For Meles Zenawi and his posies, this event was originally meant to be a golden opportunity for Meles to bask in the rarefied intellectual space of this prestigious institution of higher learning, with two important professors of Columbia as his close confidants amplifying this effect throughout the institution. Instead, the passion, time, energy, and resources put on display by patriotic Ethiopians from around the United States and beyond, and the activists organizing this event, completely transformed the character of Meles’ visit to Columbia. The event was therefore transformed as a moment of humiliation and embarrassment for Meles in the hands of attendees who asked pointed questions about the atrocities he and his regime have been committing. The loud voices of vigorous protest by Ethiopians and non-Ethiopians alike resonated to all of Columbia and the rest of the world that this has been an abominable pick on the part of the university’s president (who was most likely egged on to make the invite by Professors Sachs and Stiglitz). Even before this day of reckoning had come for Meles, the high-energy campaign by Ethiopians has made all of Columbia University –newspapers, student groups, faculty, and others– realize the true nature of this man.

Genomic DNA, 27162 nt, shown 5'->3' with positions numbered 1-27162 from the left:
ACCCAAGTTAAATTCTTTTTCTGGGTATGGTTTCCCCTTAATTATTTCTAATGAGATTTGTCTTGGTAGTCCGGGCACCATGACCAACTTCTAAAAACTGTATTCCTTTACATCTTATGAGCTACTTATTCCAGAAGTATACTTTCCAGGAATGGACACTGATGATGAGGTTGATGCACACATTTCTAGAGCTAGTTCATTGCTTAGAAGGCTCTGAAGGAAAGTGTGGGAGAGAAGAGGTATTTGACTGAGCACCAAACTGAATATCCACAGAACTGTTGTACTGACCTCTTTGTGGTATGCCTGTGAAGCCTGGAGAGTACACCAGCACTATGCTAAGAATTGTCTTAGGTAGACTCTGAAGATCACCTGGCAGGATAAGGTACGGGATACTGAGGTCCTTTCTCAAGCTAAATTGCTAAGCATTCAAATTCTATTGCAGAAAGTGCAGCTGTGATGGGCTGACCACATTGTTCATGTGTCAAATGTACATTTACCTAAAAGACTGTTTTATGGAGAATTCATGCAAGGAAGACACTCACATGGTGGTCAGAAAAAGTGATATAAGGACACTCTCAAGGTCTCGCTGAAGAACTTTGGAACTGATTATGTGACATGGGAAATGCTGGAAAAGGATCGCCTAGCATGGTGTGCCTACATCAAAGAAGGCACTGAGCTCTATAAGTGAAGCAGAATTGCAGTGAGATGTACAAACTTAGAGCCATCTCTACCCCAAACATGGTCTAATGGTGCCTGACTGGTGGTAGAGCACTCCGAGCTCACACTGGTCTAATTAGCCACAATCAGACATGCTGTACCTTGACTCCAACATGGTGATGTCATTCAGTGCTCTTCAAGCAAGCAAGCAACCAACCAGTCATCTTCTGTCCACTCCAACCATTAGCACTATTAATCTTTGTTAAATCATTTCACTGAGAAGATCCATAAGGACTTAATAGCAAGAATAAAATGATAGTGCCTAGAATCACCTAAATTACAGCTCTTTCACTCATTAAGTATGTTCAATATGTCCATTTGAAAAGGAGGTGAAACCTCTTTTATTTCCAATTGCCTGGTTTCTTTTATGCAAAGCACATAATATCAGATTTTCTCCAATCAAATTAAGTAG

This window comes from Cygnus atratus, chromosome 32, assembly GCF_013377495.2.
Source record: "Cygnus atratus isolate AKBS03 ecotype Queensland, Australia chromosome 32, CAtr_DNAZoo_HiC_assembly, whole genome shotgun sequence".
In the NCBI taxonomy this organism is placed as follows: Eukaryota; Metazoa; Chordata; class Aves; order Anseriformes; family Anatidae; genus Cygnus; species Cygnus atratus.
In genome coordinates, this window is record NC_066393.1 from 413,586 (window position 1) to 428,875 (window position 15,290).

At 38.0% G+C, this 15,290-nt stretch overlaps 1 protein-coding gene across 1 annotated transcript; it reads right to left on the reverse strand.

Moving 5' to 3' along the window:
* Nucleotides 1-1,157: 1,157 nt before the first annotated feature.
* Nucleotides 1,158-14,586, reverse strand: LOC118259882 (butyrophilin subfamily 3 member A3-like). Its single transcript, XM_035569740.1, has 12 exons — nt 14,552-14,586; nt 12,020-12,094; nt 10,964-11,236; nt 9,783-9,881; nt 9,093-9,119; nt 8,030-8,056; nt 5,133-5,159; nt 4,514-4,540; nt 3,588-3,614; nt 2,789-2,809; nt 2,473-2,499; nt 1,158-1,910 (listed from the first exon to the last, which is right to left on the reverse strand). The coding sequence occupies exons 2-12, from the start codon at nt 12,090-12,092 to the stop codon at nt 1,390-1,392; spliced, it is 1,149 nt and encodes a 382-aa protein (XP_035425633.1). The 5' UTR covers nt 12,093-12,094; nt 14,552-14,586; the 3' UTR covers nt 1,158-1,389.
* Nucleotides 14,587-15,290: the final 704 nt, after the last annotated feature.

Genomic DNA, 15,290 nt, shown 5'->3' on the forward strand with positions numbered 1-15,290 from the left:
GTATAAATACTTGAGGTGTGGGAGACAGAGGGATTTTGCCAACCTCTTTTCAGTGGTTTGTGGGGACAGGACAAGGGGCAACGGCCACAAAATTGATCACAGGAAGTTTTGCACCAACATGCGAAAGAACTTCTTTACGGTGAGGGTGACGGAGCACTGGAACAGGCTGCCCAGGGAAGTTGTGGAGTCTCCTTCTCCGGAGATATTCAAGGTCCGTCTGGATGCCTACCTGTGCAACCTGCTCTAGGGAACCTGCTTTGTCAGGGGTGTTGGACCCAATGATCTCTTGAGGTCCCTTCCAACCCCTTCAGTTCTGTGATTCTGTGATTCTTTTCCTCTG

Anywhere where Ethiopians reside in the U.S. and Europe (and even where they don’t reside, since they can travel there) will no longer be a welcome place for Meles. In this country of freedom, Meles will not be able to escape the discomfort and humiliation of being exposed for the cruel and ruthless dictator that he is.

www.march4freedom.org